limoncello (lemon liqueur)
Five months ago, I put a ton of Meyer lemon peels in a bowl with some Everclear. Making homemade limoncello would be the perfect celebratory, boozy end to three years of law school. After all, Jay and I had taken a fabulous tour of Italy prior to law school, and book-ending the experience with a quintessentially Italian liqueur just seemed fitting.
Then, I read the rest of the recipes I had collected, including countless reviews, and realized that the peels would have to continue swimming in liquor for another four months to get that homemade Italian quality that two weeks’ soaking just doesn’t achieve. Damn. Not so immediately celebratory after all.
But I figured I had two months of booze-less studying for the bar exam ahead of me, so by the time the big brain cram was done, I’d already be three months into a four-month process. Fine. I had already peeled the lemons anyway, and I’m a sucker anytime someone pulls the “quality” card out. Homemade isn’t worth the effort if you’re to impatient to hold out for the delicious end result you’re seeking. Especially after you’ve peeled and de-pithed 12 lemons.
Three weeks ago, I strained the hardened lemon peels out of the Meyer-licious limoncello, boiled some sugar and water, and mixed the booze with the sweet syrup. Then I bottled it up, stored the bottles in the freezer, and went to Paris.
(Paris was fabulous, by the way. Thanks for asking. I’ve never eaten so much bread and so many pastries and candies and chocolates in my life. Monet’s gardens were pretty sweet too.)
This recipe is extremely simple, except for the somewhat laborious peeling of lemons (and removing any white pith that remains attached to the peel – no one wants a bitter liqueur!) … and the waiting part. I’d recommend having a lemon-peeling party, where each person peels a couple lemons and, in return, gets a bottle of limoncello a few months later.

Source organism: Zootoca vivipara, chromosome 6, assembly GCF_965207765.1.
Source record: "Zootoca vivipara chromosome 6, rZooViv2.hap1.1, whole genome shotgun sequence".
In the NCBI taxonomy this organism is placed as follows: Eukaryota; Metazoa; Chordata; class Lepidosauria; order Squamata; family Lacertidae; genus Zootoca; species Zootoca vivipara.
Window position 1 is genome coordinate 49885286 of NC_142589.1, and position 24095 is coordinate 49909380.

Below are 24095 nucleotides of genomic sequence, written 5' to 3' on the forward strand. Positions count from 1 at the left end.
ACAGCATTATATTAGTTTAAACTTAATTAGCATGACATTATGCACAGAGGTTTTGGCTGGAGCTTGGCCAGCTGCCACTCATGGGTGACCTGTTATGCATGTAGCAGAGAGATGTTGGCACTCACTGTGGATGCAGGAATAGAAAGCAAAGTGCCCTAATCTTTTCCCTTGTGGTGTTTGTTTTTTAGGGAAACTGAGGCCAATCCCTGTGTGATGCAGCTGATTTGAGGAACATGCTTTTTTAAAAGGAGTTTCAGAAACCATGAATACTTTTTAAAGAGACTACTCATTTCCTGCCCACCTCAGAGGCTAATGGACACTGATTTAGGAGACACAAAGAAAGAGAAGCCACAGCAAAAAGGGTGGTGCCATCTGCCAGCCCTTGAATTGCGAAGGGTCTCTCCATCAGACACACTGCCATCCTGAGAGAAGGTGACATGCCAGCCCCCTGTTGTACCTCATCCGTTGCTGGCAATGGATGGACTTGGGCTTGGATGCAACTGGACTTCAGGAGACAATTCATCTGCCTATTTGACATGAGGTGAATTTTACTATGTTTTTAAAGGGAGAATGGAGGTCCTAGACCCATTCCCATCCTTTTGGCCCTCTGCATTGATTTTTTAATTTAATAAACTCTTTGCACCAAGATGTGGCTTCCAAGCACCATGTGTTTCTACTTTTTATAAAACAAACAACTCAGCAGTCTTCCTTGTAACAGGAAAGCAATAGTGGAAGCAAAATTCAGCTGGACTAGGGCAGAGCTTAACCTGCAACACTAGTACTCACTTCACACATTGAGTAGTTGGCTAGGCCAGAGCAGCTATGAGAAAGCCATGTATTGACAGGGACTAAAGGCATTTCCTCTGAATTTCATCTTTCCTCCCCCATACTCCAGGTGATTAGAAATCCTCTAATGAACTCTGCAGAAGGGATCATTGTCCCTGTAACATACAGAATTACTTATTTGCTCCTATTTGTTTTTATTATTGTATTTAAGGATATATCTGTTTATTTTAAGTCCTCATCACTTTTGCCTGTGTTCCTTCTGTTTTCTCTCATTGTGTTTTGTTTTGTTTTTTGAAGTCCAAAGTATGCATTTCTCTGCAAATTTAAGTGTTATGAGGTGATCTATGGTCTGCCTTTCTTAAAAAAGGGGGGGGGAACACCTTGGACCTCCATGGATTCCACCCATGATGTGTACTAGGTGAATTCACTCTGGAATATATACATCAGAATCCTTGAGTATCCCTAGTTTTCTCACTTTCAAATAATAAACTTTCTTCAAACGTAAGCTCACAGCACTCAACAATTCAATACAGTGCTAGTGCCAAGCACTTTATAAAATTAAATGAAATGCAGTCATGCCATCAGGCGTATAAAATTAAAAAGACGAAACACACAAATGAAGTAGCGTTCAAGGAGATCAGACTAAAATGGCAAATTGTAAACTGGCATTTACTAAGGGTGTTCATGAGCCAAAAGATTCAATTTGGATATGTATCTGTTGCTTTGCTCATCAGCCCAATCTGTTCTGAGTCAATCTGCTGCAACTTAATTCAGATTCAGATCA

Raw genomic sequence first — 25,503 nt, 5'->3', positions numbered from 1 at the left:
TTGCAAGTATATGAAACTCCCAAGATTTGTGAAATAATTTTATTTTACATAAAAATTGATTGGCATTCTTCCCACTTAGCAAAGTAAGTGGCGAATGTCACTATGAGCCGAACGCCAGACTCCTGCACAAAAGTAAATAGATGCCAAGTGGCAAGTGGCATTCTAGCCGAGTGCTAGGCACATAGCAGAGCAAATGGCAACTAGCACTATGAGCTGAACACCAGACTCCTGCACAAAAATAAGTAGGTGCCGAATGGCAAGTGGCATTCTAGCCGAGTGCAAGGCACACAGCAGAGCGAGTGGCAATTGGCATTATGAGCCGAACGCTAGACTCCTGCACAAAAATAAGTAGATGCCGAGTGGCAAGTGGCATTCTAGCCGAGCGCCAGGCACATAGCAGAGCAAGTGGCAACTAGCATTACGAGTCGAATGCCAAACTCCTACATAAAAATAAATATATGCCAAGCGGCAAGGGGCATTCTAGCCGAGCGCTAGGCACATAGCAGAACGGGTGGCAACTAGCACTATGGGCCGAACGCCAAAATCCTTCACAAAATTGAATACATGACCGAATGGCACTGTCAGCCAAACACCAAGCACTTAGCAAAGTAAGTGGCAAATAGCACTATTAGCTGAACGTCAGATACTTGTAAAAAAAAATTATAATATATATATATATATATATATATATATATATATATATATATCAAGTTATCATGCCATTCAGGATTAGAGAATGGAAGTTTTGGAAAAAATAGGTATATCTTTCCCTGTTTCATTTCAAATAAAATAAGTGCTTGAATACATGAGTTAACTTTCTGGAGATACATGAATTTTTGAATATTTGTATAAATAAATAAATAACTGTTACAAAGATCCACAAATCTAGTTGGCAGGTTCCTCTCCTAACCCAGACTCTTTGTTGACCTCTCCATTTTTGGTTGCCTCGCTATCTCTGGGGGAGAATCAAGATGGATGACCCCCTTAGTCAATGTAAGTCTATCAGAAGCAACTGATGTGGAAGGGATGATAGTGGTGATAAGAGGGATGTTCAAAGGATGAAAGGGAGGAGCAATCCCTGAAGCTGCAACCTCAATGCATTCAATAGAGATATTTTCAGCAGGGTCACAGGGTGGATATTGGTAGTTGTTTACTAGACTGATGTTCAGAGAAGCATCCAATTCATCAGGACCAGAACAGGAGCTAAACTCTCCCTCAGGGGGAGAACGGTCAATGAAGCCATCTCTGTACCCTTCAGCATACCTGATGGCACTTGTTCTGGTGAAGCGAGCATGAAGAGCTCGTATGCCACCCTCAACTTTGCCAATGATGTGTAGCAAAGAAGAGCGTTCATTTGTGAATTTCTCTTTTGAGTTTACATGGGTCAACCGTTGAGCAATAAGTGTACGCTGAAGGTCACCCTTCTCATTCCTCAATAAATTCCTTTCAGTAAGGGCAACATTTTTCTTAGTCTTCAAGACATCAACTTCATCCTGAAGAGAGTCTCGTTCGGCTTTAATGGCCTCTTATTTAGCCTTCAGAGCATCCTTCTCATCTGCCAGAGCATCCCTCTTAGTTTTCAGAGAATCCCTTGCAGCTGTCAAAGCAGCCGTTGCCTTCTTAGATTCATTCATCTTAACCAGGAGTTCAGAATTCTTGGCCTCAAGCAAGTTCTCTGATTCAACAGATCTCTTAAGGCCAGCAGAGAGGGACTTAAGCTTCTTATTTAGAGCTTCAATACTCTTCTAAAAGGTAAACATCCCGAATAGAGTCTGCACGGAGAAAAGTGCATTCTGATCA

The limoncello is incredibly flavorful, and can be enjoyed chilled, on the rocks (blasphemy to some because the liqueur is kept chilled), in some sparkling water (my favorite!), or drizzled over ice cream or a simple cake. But if you drink it straight up, pace yourself. It’s got some kick.
About Everclear: I know it’s not available everywhere; I had to order it through K&L. But it’s really the way to go for limoncello. Many people substitute vodka, which is more readily found in liquor stores, but the lower alcohol content translates to less extraction of the lemony flavor from the peels. Also, a limoncello made with vodka will turn into solid ice in the freezer, so if you do use vodka, make sure to store it in the refrigerator.
I’m sure there’s an “authentic” ratio of sugar and water, but I just adjusted this to my own taste. Giada recommended 3 1/2 c. water and 2 1/2 c. sugar; Jessica’s recipe said 5 c. water and 3 c. sugar; and Vino e Vittles said 4 c. of each. You don’t want to err on the sweet and watery side, especially if you wait 4 months like I did for the peels to infuse the liquor; so if you’re unsure, only add part of the simple syrup to the alcohol mixture, and then add more to taste.
750 ml bottle of grain alcohol (e.g., Everclear)
7 or 8 large Meyer lemons (I used 12 medium-small ones) (make sure they’re organic and not sprayed, you’re using the peel!)
4 c. water
2 1/2 c. sugar
Scrub lemons in hot water, using a vegetable wash. The peel will impart the flavor to this drink, so it’s important to clean the lemons thoroughly. I was able to find some unwaxed organic Meyer lemons, but if there is any wax on the lemon peel, make sure to remove as much as possible.
Remove peel from lemon, being careful not to include any of the bitter white pith. In a large bowl or airtight container, combine lemon peels and entire bottle of alcohol. If using a bowl, cover with plastic wrap to ensure it is airtight. Store in a dark, cool area for two weeks (for grocery store quality) or 4 months (for homemade Italian quality), swirling the mixture around every couple of days.
In a medium pot, bring sugar and water to a boil over medium-high heat, and continue boiling until sugar is entirely dissolved to make simple syrup.
Meanwhile strain the lemon peels and residue out of the alcohol mixture. Once strained, stir in simple syrup. Pour into glass bottles, and store in freezer for up to 6 months.